School banking programs, like the Commonwealth Bank’s Dollarmites, will be officially banned in the ACT from July, following a similar move in Victoria last year.
The motion was unanimously passed in the Legislative Assembly on Wednesday, following a review by the corporate watchdog in 2020 concluded school banking programs did not help students’ financial literacy.
The Australian Securities and Investments Commission report found school banking programs were used as a strategic tool by banks and financial institutions to market their products to young children.
It also found banks were paying schools to encourage them to get students on board with school banking programs in exchange for the authority to market to vulnerable children.
The ACT government had been consulting with students, the Australian Education Union and other educational institutions on the motion, deciding that ASIC’s MoneySmart program and other Government resources were a better alternative.
The decision to move schools away from financial institutions was initiated by ACT Greens MLA Johnathan Davis, who said: “Corporations have no place in our public education system”.
"The federal government's Money Smart and the Australian Curriculum, Assessment and Reporting Authority have both developed financial education resources ... that [are] far more comprehensive and up-to-date.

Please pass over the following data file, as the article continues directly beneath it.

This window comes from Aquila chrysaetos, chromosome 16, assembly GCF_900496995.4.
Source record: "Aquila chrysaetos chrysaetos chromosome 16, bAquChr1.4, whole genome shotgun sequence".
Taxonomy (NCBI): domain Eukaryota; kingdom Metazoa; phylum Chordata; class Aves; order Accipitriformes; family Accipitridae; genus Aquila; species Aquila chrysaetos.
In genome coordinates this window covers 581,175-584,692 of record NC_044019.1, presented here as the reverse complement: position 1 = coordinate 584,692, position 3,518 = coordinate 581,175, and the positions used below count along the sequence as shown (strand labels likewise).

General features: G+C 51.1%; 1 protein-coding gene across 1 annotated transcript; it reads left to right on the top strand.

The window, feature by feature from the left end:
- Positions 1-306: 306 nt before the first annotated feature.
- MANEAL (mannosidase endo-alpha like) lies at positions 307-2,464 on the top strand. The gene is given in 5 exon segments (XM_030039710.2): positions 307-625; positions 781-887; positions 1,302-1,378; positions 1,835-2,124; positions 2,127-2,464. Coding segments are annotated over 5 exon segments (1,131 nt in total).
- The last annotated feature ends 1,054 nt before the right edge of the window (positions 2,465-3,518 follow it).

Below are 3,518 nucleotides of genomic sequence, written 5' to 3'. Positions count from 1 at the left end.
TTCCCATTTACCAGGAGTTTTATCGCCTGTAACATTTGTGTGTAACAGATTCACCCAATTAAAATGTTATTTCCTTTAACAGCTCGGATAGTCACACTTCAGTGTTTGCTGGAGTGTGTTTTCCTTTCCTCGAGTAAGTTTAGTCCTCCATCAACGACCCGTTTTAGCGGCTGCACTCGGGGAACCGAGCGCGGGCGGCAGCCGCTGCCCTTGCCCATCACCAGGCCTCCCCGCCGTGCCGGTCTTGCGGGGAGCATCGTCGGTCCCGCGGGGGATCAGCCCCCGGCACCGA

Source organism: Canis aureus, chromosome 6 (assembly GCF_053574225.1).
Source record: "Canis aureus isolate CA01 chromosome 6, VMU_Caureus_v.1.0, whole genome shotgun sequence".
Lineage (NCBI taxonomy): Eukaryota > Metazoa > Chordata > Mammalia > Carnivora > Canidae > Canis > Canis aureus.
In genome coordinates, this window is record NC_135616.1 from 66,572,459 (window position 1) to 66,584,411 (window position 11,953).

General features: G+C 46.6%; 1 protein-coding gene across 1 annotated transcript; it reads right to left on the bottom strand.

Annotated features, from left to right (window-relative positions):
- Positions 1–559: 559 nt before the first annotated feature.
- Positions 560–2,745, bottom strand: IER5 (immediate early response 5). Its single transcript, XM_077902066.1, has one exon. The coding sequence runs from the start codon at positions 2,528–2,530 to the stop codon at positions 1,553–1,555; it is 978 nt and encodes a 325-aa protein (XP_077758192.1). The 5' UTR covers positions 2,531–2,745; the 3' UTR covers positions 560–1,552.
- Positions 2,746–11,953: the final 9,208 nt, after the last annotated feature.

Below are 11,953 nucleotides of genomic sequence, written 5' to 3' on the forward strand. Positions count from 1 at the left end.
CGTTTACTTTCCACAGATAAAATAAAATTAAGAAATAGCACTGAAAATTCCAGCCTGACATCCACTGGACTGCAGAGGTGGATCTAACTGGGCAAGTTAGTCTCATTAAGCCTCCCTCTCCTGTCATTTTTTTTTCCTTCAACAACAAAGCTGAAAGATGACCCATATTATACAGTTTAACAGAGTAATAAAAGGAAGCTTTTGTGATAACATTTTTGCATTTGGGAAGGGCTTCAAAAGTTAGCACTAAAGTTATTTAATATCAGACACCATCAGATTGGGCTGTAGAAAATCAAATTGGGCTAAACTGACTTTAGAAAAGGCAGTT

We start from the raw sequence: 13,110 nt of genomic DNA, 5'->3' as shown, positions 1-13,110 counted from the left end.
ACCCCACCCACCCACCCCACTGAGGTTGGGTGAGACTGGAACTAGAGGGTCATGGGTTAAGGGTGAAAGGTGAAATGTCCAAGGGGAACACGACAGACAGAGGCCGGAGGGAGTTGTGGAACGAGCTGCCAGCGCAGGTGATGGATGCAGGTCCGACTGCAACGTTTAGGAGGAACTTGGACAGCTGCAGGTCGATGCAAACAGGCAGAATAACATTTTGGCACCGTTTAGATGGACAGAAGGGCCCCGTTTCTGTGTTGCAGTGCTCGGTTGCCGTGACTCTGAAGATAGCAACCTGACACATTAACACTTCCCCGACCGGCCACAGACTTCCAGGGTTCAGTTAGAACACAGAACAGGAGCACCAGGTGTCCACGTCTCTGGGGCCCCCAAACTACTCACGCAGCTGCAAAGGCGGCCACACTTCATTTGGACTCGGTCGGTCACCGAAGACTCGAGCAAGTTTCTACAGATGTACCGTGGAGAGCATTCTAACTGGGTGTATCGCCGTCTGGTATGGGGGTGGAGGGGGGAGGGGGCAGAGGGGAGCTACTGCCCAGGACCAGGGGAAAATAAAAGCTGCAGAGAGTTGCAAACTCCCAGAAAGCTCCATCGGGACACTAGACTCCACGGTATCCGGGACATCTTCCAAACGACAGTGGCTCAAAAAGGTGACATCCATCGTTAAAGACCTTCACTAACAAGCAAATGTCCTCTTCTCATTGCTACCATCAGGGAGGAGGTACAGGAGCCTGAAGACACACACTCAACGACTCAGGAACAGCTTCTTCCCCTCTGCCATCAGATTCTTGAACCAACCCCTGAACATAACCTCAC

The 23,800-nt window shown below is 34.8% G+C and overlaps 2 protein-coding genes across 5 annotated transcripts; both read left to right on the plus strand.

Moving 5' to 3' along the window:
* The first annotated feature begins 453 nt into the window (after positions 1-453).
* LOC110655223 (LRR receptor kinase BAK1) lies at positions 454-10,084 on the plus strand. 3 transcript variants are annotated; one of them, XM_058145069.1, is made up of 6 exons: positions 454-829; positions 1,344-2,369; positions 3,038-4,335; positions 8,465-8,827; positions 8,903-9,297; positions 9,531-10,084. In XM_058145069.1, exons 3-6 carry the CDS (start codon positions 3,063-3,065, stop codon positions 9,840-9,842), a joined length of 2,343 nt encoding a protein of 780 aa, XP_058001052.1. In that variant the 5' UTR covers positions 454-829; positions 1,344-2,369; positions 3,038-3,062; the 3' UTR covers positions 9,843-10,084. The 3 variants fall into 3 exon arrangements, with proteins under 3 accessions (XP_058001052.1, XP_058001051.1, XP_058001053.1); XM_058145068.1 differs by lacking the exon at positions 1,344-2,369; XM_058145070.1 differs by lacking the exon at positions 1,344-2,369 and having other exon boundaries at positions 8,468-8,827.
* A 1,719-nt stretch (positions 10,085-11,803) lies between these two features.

"[Banks] use school resources and much-needed volunteers to market their products to school students."
Education minister Yvette Berry supported the motion saying community consultation found students were not satisfied with the financial education they received in school.
"We know that children want to learn about money, and we know school banking programs don't provide that learning."
Victoria made the move in November last year, but it officially came into force from 1 January this year.
At the time, Victorian education minister James Merlino said banks and financial institutions used “inappropriate tactics” to lure children into building loyalty with the banks.
Consumer advocate group Choice awarded Commonwealth Bank’s Dollarmites program, which was launched in 1931, a “Shonky” in 2018, for its “disgraceful” sales practices.
“The Dollarmites program uses slick marketing to target primary kids at school, turning them into long-term customers of a bad-value bank,” Choice CEO Alan Kirkland said.
Barefoot Investor Scott Pape has also been a long-standing adversary of the program.
In 2015, Pape slammed Commonwealth Bank for its “cutthroat” behaviour, comparing their tactics to that of dodgy financial advisors.